Tuesday, May 31, 2011

50 EUR Note or How to Lose Talent

Jokingly, the 500 euro notes in Spain are called "bin ladens": they exist in theory, but nobody has seen them (I am not sure if this joke is still relevant in the light of the recent developments). The jokes are only funny when they are not played on you, thoght... I did not have to deal with a note as large as a 500-euro bill but even a tenth of it gave me quite a headache today.
Speaking metaphorically, I fell prey to the global drive of wading away from cash transactions and eliminating cash from the value exchange. I had to take a bus from Plaza de Castilla in Madrid to go to Alcobendas, the fare for which is EUR 1.50. I arrived at the bus station 10 minutes in advance with a general feeling that everything was under control and I had more than enough time to get the bus and maybe even enjoy a coffee on the way. Imagine my dismay when I relaized that I only had a 50-euro note in my wallet and no coins at all. I start darting around the terminal looking for someone who would change it into something more tradeable as the bus driver refused to accept it upright. Now... the ticket machines did not accept it, the ticket office did not have change and even the hot-dog-stand vendor could not help, even though she was a most amiable lady. My last hope was an ATM, and when I asked for EUR 50 hoping that I would get two twenties and a ten as usual, the wretched thing spat out another 50-euro note at me and that was already happening 30 seconds before the bus departure. Cursing the banking system, the electronic means of fund transfers and the public system of the Community of Madrid, I went back to the ground level and got a taxi. Taxi drivers always have change for some strange reason.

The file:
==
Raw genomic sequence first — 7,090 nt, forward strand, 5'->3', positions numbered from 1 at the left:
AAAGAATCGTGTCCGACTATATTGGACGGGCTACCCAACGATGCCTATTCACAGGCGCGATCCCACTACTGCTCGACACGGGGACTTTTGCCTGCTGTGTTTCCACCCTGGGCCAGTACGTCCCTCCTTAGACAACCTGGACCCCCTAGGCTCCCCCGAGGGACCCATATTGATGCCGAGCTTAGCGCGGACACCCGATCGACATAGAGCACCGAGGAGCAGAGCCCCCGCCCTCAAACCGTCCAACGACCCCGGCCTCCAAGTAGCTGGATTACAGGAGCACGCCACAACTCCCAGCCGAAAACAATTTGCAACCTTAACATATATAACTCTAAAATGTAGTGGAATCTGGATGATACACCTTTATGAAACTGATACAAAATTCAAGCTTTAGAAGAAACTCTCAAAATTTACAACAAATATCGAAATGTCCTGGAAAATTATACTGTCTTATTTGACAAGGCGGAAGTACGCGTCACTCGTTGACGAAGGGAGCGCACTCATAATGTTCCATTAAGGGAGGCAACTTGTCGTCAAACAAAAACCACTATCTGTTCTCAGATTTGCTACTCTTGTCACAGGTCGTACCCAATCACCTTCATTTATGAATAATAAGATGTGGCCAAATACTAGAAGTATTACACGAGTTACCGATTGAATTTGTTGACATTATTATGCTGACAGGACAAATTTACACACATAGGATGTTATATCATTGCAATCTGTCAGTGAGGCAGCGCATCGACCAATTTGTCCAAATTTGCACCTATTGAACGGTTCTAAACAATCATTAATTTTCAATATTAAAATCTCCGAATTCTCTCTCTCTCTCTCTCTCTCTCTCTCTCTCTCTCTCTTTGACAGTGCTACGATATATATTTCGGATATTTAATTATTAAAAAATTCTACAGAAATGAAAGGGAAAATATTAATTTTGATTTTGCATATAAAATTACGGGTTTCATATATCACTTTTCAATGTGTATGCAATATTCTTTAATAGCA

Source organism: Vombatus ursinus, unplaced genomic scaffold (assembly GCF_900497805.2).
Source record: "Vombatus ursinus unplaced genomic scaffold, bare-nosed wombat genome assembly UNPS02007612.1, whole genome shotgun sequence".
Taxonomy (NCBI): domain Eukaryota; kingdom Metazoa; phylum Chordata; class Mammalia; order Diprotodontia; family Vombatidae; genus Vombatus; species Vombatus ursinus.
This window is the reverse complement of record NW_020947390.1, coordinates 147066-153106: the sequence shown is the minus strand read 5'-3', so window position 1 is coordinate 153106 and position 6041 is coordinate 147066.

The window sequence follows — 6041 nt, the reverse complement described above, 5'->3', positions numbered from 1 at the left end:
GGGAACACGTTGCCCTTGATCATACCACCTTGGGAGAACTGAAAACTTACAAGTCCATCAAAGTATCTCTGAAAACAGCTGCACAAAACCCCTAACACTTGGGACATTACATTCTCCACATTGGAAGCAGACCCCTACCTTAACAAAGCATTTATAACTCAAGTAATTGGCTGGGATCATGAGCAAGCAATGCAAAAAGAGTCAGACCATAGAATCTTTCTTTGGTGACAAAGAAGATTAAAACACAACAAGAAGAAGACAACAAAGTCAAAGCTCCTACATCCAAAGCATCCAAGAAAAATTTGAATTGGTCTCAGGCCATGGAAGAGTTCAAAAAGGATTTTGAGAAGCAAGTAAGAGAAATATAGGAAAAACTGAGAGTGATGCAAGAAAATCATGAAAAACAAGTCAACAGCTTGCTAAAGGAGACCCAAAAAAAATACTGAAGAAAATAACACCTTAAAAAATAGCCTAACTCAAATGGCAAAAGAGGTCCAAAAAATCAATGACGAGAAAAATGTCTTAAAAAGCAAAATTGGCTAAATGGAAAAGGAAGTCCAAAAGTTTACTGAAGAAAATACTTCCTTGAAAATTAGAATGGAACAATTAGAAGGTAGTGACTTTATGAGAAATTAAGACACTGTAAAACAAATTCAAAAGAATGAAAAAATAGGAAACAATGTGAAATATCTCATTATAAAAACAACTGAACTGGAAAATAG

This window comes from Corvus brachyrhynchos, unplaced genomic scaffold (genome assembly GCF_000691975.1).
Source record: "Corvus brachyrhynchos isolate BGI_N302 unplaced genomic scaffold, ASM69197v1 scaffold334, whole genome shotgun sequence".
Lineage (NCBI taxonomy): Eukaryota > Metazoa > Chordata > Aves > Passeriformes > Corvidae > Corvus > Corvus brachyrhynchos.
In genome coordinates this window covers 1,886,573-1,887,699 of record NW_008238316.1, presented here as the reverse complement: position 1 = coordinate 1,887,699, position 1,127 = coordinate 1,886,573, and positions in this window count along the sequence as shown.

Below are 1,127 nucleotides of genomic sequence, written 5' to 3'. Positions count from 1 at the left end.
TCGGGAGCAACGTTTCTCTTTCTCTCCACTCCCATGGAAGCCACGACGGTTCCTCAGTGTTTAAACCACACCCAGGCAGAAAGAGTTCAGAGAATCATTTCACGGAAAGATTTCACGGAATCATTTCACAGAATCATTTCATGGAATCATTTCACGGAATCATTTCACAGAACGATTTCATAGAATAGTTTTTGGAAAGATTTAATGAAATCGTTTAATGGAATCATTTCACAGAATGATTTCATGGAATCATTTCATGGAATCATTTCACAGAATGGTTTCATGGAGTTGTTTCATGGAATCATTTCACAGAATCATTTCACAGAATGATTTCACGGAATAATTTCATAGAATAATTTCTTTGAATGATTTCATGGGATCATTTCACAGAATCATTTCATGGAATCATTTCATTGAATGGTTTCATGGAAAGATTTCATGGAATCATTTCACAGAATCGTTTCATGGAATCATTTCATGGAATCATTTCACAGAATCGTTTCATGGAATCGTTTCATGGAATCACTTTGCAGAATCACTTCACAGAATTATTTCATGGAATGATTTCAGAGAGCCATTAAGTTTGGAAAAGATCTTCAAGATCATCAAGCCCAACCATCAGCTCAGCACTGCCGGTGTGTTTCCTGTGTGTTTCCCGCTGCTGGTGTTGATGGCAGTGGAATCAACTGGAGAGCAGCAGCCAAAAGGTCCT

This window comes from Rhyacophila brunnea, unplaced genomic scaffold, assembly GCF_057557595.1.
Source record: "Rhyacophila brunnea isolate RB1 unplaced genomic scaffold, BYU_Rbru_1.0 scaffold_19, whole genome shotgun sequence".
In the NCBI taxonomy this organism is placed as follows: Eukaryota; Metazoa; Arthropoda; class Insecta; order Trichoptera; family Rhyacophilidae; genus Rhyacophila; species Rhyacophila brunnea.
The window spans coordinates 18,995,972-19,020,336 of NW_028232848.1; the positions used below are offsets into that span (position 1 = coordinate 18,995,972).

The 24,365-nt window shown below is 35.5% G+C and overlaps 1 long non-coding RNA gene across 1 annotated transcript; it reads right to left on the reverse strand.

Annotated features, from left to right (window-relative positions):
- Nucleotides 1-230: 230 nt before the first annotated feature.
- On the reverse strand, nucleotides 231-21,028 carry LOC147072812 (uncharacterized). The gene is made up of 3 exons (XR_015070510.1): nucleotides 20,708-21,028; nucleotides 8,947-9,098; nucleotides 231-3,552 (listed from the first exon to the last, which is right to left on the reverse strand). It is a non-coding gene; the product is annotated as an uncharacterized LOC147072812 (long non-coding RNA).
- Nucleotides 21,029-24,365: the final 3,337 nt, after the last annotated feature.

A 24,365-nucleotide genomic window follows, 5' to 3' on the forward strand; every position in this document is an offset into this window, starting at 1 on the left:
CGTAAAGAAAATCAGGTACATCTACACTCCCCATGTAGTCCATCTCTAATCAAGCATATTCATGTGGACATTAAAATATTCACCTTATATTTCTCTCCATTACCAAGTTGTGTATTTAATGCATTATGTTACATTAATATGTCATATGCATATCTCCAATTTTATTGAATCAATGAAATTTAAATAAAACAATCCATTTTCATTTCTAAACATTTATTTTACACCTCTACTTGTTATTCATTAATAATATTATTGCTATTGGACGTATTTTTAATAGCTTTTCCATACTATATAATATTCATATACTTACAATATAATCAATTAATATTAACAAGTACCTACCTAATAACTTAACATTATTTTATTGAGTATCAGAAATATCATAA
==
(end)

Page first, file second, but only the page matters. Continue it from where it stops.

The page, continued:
Still being in the metaphorical mood, I started contemplating the implications of having "500-euro notes" in organization, i.e. senior seasoned and well-qualified employees who do not fit the structure any more. That happened to Shell South Africa a couple of years ago, when after a successful implementation of Global SAP many employees who were working on the project could not be integrated back into the workplace because they have outgrown their old positions, the organization has become much flatter due to streamlining of the business processes and, in general, there are fewer jobs at the top (the champagne bottle effect). So they were like those 500-euro bills: high value, looking pretty but hardly utilized in the new environment, which suddenly became extremely transactional and controlled. As a result, many had to exit the company.

Moral of the two stories: sacks of coins are heavy to carry but having just large bills may get you nowhere, thus balance is the magic word. There is a caveat though... this rule does not apply if you have LOTS of money and can swap the bus station for a helipad :)

1 comment:

  1. your site is very informative thank you
      bus ticketing machine
      https://twitter.com/#!/ElitePalm  Elite Palm™



Related Posts with Thumbnails